Communications Planning

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Branded Utility has a number of definitions in the marketing world. In my world it is more than simply a branded public service; it’s something that moves a customer closer to a sale or position of greater loyalty.

Ingmar de Lange did a neat presentation on Brand Utility, but we are not always on the same page.  Nokia providing a quiet room on city streets for mobile callers is nice, even with a big logo on the door, but it’s not uniquely Nokia.  MasterCard providing an ATM finder phone app is helpful but not uniquely MasterCard. 

A branded utility, to me at least, is one that no one else can offer.  Users need to plug into the product or service grid of the marketer a for a utility to be truly branded — to use an electricity metaphor.  Simply slapping a logo on something useful and making it free is lazy.  It may be less lazy than a poor boast and claim ad but we can certainly do better.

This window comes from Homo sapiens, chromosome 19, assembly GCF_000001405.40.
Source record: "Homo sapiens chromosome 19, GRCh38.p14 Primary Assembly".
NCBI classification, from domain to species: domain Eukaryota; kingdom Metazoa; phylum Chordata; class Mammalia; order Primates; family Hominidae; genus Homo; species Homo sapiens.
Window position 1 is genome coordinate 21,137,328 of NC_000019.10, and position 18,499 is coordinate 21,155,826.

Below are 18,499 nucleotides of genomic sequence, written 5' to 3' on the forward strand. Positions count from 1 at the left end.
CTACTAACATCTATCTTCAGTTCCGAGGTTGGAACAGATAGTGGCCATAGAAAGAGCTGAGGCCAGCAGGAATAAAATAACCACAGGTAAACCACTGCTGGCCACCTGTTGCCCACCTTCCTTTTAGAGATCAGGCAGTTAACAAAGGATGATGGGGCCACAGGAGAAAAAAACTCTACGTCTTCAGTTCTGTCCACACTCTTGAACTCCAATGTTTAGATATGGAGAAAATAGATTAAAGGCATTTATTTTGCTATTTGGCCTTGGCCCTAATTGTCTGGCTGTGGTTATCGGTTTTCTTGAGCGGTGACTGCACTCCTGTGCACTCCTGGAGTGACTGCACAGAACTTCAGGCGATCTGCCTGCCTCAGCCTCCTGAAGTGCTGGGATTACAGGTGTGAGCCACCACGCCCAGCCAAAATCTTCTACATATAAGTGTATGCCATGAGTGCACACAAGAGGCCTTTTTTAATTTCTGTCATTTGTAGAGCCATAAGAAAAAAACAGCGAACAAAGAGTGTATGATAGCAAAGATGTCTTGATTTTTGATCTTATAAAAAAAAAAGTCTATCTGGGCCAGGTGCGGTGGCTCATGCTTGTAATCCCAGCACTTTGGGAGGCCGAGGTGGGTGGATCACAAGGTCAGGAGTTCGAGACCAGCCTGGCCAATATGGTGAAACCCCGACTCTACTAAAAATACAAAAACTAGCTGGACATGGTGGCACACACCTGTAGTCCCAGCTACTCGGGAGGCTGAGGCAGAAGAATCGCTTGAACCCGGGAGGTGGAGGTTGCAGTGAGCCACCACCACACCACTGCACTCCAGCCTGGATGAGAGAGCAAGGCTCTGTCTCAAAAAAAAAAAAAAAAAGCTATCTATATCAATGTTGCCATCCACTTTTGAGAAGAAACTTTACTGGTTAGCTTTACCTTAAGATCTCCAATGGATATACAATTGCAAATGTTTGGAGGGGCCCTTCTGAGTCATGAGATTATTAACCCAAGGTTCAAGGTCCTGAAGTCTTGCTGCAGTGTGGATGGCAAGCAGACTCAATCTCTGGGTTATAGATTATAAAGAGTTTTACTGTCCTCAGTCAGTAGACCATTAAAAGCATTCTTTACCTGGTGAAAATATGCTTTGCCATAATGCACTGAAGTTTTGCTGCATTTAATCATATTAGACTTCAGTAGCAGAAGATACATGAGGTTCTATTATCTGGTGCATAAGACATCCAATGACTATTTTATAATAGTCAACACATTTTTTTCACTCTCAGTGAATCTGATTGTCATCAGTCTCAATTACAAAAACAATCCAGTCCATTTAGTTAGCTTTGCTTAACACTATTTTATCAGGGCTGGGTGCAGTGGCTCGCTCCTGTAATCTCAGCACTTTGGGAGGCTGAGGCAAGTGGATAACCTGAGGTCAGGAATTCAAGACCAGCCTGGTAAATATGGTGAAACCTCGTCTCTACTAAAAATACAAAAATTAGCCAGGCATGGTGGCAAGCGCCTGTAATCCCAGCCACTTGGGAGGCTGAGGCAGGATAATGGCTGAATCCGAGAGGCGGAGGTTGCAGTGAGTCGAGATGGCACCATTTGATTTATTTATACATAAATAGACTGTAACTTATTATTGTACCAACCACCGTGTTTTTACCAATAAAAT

I once suggested that Ben Benson give away golf umbrellas to customers of his expensive steak house caught unprepared on rainy days.  Branded utility. Why was it unique? Because the customers were at Ben’s.  When thinking about branded utility ask yourself “Has the usefulness of the gift or a value made the customer more committed?”  Or just similarly committed? If the answer is more, then the investment was worth it.  Peace!

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Twitch Point Planning is a communications planning technique I discuss with clients to get them to “understand, map and manipulate” media consumption in a way that moves viewers closer to a sale.  Twitch Points are called such because today’s tools make it way too easy to multitask and twitch away from one media form to another.  Un-planned, this can be a bad thing.  Planned, it is a good thing.

I was reading about Conde Naste’s biggest iPad success today, with The New Yorker magazine. 75,000 paid magazine subscribers have downloaded the iPad app and 20,000 people are subscribing via the app alone. As one looks at the behavior of The New Yorker readers (the first part of understand, map and manipulate) it is clear that these readers are there to read. They don’t want to twitch away to Wikipedia to look up authors, or watch YouTube videos of punk bands inspired by the authors.  Readers of The New Yorker want to read and don’t care to be spammed away. So, here’s an iPad app for New Yorker readers:  automatically send incoming calls to voicemail.  Hee hee. Peace!

 

 

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